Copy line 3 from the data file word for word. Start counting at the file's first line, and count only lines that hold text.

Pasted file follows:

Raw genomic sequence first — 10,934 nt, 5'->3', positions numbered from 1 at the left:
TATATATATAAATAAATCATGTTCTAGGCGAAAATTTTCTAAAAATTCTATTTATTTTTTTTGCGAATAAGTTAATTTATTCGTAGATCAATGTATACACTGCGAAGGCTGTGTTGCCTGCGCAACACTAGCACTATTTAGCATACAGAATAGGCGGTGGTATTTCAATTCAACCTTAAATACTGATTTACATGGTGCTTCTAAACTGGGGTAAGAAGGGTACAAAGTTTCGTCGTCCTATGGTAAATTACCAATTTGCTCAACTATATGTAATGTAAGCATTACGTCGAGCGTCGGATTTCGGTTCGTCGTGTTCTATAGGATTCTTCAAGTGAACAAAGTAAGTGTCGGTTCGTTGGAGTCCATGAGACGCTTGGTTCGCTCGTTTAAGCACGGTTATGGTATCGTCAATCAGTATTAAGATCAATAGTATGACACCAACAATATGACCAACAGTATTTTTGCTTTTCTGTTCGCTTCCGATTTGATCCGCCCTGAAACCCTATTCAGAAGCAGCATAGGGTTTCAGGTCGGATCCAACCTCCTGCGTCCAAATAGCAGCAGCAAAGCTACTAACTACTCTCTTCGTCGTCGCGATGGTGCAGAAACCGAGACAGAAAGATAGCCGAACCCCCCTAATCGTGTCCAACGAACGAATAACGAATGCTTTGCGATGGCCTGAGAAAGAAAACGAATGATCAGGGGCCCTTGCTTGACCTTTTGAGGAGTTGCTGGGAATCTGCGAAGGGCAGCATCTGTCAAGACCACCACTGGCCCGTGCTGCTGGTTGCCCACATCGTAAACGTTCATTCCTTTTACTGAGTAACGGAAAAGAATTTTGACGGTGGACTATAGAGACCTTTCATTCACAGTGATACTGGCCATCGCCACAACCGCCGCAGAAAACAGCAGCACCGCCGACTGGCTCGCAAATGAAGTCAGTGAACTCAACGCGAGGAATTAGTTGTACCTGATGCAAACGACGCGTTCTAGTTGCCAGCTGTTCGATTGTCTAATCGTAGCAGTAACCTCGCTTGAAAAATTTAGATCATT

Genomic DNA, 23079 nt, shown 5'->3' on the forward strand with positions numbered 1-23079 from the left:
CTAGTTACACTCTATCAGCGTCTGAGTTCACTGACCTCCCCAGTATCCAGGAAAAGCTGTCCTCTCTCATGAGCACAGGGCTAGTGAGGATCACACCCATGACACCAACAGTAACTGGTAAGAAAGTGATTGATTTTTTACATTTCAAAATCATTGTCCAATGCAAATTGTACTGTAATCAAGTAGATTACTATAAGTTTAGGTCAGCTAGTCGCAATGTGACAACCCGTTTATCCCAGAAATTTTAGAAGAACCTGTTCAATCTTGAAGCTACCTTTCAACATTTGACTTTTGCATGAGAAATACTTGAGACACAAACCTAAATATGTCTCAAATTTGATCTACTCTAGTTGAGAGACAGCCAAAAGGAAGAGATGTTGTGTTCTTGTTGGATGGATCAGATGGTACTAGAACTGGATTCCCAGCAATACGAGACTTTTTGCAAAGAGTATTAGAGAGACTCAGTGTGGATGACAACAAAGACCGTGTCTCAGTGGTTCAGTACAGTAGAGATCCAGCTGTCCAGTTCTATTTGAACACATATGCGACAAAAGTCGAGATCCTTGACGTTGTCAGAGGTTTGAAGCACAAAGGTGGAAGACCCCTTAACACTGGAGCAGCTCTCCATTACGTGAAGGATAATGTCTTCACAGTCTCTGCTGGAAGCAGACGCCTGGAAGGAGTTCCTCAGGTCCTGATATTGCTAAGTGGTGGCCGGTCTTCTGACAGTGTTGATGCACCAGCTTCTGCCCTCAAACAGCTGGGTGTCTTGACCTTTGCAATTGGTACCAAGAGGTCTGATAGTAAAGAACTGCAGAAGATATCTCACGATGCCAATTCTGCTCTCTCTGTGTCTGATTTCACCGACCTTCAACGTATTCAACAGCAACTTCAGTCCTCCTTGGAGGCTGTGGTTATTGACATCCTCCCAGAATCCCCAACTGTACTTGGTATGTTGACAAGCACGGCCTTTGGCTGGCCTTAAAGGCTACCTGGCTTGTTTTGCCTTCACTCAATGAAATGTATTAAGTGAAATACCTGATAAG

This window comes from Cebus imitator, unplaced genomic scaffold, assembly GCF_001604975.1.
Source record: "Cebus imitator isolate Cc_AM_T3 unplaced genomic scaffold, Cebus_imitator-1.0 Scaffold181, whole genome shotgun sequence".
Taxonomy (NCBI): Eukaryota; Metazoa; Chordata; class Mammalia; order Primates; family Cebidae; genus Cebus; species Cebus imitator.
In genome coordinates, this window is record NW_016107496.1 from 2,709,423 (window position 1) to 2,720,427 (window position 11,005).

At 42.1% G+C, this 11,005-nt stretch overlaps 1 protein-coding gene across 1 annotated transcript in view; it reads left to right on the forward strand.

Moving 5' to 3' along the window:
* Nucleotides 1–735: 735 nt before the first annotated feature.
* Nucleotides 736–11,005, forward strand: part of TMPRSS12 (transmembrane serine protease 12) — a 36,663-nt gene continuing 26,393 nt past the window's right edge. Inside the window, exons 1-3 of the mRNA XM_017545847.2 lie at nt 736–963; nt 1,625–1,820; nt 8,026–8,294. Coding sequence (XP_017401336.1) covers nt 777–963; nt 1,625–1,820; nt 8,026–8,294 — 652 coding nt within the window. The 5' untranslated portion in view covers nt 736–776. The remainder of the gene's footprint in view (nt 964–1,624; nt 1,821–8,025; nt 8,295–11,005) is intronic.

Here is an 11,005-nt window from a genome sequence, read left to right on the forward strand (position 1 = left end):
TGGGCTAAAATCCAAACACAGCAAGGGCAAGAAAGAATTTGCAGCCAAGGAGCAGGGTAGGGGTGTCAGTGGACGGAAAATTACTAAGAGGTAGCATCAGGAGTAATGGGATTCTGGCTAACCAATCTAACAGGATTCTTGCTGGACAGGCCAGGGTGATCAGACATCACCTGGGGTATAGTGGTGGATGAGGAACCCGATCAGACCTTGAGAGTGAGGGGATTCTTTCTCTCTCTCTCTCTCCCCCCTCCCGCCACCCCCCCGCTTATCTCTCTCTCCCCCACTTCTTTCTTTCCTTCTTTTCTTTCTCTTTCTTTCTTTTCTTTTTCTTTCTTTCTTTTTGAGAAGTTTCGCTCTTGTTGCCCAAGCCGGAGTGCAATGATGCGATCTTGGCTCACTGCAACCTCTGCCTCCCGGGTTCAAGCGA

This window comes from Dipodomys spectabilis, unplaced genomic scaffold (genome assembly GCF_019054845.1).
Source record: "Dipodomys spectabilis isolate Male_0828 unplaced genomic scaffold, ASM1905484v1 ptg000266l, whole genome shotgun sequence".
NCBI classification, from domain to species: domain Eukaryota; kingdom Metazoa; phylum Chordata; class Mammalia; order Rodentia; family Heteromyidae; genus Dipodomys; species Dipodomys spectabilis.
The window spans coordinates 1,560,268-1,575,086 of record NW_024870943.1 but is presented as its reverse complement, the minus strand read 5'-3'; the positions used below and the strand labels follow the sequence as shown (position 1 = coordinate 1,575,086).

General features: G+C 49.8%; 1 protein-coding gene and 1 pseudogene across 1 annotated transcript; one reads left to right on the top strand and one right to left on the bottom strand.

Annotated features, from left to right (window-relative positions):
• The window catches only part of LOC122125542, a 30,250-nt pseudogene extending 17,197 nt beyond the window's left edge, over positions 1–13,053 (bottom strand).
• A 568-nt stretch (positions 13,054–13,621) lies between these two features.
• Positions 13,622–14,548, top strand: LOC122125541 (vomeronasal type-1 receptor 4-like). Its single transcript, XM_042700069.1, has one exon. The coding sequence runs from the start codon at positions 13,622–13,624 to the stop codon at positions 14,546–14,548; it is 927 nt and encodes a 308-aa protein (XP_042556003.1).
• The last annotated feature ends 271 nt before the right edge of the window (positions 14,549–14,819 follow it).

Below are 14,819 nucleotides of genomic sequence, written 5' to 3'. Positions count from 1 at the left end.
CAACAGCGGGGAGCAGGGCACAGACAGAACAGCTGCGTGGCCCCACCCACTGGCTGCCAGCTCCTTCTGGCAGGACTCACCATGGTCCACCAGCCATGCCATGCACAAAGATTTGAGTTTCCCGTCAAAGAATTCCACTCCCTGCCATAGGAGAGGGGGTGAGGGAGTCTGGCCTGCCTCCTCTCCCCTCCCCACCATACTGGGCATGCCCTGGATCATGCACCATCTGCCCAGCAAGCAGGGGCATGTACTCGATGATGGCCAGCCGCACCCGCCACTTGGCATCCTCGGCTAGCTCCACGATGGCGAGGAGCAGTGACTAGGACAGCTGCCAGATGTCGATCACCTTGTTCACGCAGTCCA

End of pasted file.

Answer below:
Genomic DNA, 23079 nt, shown 5'->3' on the forward strand with positions numbered 1-23079 from the left: